Failure is not just acceptable but necessary for growth.
Yet many of us, who are currently parenting our beautiful children, have been conditioned to flee from failure, to avoid it at all costs.
We avoid failure because, in the words of Brené Brown, “Falling down, screwing up, and facing hurt often lead to bouts of second-guessing our judgment, our self-trust, and even our worthiness. I am enough? can slowly turn into Am I really enough?”
And honestly, who wants to ask, “Am I really enough?” Especially if we’re afraid that the answer will end up “No.”
But what could it look like to rewrite the answer? You become good at what you practice, so the question, “Am I really enough?” gives you the chance to practice answering “Yes.”
And so: Fail often. Fail Brilliantly. Fail forward. Keep in mind the vision of what you know you can become. And then lean into it as you fail forward into the next attempt to reach it.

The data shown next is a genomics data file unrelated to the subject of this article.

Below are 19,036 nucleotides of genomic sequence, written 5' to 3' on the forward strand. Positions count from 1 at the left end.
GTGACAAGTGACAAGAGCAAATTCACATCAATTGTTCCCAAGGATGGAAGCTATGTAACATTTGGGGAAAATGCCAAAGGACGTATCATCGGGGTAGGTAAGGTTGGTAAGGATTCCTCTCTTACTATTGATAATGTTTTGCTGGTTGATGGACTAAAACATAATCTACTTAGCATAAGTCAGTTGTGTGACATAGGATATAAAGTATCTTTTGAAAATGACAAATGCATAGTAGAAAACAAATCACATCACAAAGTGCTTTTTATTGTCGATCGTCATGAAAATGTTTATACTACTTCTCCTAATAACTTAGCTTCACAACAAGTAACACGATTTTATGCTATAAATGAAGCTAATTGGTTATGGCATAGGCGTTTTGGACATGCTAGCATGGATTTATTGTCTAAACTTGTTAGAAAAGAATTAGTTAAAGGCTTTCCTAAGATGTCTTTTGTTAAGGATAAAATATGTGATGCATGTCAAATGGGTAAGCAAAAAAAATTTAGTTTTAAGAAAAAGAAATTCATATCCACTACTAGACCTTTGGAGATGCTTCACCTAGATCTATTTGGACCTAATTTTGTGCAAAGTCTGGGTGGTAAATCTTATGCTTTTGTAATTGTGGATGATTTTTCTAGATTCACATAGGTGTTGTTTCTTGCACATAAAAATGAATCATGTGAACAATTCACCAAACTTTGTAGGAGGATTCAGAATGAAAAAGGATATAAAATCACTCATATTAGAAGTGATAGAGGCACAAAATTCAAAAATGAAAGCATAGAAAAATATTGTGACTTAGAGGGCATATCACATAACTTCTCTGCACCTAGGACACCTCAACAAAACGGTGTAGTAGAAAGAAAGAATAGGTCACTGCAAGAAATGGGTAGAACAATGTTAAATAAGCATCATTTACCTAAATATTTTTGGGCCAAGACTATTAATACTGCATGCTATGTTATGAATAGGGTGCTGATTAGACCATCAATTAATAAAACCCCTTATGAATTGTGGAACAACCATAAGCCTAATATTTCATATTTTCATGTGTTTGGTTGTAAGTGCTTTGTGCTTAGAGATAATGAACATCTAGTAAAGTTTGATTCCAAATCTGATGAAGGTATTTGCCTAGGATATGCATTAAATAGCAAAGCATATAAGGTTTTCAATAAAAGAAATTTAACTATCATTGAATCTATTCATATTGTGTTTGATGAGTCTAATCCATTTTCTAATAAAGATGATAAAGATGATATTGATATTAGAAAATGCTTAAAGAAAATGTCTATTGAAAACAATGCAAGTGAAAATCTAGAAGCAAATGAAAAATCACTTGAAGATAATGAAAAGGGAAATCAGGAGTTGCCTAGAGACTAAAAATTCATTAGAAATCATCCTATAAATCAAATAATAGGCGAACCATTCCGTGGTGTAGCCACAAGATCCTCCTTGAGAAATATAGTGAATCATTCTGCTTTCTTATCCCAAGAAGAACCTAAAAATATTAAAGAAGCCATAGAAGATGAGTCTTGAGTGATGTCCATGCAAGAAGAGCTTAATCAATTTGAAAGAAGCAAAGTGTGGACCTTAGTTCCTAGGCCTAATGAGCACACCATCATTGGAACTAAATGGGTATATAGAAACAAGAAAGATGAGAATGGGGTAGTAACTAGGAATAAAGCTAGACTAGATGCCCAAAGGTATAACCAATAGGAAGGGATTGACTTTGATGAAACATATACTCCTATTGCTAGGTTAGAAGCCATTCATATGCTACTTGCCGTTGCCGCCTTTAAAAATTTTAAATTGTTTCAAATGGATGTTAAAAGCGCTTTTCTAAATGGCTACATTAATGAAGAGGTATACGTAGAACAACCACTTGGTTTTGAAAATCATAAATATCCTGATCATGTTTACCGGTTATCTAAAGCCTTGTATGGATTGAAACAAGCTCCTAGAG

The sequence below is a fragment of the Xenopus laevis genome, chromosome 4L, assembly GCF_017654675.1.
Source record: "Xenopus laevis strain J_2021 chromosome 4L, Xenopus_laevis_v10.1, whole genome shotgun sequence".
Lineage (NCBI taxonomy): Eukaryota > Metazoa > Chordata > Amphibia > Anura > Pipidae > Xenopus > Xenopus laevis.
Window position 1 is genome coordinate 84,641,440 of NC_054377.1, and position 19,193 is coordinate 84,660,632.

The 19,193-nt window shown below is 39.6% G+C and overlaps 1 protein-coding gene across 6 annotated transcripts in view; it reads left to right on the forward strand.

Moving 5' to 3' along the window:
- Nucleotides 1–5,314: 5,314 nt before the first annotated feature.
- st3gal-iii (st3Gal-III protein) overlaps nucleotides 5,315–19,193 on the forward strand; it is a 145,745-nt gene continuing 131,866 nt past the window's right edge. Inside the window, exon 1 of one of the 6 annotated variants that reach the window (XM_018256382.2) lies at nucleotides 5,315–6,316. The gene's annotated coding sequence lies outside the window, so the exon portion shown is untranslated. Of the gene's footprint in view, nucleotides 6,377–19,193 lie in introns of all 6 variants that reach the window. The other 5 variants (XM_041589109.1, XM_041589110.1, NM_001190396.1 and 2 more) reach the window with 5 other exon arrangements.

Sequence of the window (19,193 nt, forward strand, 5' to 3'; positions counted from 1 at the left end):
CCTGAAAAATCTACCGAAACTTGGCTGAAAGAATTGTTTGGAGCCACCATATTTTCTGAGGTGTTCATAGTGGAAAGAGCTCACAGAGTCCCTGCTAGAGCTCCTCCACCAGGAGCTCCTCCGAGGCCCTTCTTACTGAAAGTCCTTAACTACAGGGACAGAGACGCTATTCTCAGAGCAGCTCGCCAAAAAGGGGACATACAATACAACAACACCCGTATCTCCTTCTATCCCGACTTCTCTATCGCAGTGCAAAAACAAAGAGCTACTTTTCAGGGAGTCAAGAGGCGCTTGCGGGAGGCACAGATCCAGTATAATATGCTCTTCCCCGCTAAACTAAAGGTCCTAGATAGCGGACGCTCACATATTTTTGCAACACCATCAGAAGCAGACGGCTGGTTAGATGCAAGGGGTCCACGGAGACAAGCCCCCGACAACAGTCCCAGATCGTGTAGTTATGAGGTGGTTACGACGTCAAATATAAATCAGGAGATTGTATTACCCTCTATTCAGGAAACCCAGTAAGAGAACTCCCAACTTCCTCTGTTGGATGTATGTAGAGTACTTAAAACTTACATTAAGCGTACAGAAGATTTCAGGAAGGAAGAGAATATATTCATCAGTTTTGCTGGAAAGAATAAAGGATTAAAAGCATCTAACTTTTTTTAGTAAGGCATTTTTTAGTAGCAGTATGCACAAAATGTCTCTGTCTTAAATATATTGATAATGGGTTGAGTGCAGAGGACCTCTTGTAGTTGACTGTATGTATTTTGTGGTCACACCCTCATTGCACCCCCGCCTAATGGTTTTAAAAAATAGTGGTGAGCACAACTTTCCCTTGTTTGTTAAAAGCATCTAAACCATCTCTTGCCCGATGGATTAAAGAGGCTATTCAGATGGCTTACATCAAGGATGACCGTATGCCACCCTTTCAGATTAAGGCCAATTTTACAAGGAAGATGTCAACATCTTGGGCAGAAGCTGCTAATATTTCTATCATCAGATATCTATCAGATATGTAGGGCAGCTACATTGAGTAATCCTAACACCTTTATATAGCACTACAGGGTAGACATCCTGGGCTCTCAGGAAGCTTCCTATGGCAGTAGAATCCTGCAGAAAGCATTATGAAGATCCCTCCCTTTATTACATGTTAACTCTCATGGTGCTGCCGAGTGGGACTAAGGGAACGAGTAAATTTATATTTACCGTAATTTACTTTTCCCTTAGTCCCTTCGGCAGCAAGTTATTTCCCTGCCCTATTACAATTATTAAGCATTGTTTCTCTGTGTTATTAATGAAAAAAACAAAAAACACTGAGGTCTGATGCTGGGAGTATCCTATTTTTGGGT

Growth happens not when we avoid failure but when we learn how to move through the pain and vulnerability to the next attempt. As Brown writes, we need to learn to “rise from our falls, overcome our mistakes, and face hurt in a way that brings more wisdom and wholeheartedness into our lives.”
I want to teach my children: you are not defined by your mistakes but by your efforts to lean into them.
And I know that the best way to teach is by example: often, brilliantly, and forward.
Founder & Visionary
Yellow Parachute Learning Partners